Here’s a letter to a frequent e-mail correspondent:
Mr. Aaron the Aaron
Dear Mr. the Aaron:
You disagree with my Café Hayek post on Sen. Ben Cardin’s baseless charge that speculators are artificially and unjustifiably driving up the price of gasoline. Specifically, you accuse me of being “misleading” when I compare gasoline speculators to gasoline retailers. “Retailers,” you say, “perform the service [of] making it easy for consumers to buy gas in convenient locations…. They [the retailers] profit from saving consumers the hassle of driving to refineries to buy gas…. Speculators perform no beneficial services.”
You correctly identify a valuable role played by gasoline retailers. What you miss is that gasoline speculators play an equally valuable role – a role that is essentially the same as that played by retailers. Gasoline retailers profit by transporting gasoline across physical space, from locations where consumers value each gallon less (distant refineries) to locations where consumers value each gallon more (neighborhood stations). Gasoline speculators profit by transporting gasoline across time, from times when consumers value each gallon less (before expected supply disruptions occur) to times when consumers value each gallon more (when supplies are actually disrupted).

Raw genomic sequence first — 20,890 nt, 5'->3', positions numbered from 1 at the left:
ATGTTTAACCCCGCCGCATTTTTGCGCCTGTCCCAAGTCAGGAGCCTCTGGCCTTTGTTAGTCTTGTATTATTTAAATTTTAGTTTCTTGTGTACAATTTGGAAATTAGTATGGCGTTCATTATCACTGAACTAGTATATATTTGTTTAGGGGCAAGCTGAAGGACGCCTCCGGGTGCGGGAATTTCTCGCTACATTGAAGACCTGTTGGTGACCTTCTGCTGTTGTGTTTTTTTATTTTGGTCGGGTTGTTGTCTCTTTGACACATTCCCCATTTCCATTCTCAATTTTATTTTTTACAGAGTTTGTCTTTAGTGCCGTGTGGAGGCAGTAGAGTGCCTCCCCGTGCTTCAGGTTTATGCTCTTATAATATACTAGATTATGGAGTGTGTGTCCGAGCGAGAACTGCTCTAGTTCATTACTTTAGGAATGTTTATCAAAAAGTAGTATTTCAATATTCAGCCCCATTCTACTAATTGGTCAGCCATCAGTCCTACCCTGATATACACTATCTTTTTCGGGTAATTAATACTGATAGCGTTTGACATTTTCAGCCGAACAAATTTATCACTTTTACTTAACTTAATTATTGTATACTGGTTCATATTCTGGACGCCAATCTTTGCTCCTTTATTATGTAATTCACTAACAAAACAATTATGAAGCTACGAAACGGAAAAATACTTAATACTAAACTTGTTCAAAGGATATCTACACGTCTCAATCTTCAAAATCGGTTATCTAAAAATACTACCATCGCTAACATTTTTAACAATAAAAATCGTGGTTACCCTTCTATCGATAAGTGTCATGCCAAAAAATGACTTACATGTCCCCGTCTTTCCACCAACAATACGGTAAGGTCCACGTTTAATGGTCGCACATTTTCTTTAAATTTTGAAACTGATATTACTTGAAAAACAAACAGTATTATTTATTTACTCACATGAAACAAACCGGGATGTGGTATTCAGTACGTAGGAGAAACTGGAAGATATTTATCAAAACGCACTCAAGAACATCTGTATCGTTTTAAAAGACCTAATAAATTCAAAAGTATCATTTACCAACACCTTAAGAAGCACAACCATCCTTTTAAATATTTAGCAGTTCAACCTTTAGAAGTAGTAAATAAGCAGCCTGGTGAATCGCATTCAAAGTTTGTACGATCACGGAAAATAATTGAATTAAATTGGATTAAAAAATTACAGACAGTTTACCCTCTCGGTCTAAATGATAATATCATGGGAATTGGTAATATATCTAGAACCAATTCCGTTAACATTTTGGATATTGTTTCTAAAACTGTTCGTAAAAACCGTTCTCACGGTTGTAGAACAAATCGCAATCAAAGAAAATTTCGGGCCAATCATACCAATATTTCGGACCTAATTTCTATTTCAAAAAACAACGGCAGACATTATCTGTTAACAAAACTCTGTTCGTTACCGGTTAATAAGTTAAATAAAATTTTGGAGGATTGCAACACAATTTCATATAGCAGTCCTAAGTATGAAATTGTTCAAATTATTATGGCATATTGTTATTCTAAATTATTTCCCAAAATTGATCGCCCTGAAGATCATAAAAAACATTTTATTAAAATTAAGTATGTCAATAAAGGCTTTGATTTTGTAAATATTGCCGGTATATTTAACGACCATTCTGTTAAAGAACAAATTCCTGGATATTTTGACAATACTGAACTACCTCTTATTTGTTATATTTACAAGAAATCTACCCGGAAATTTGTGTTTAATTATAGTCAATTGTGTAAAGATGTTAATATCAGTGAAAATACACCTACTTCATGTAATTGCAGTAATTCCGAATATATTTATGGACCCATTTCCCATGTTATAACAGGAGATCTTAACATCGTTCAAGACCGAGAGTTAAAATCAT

Because you clearly see that the profits earned by successful gasoline retailers are a reward for a valuable service performed for consumers, you should see, with the same clarity, that the profits earned by successful gasoline speculators are also a reward for a valuable service performed for consumers.
Donald J. Boudreaux
Professor of Economics
Martha and Nelson Getchell Chair for the Study of Free Market Capitalism at the Mercatus Center
George Mason University
Fairfax, VA 22030
See also here.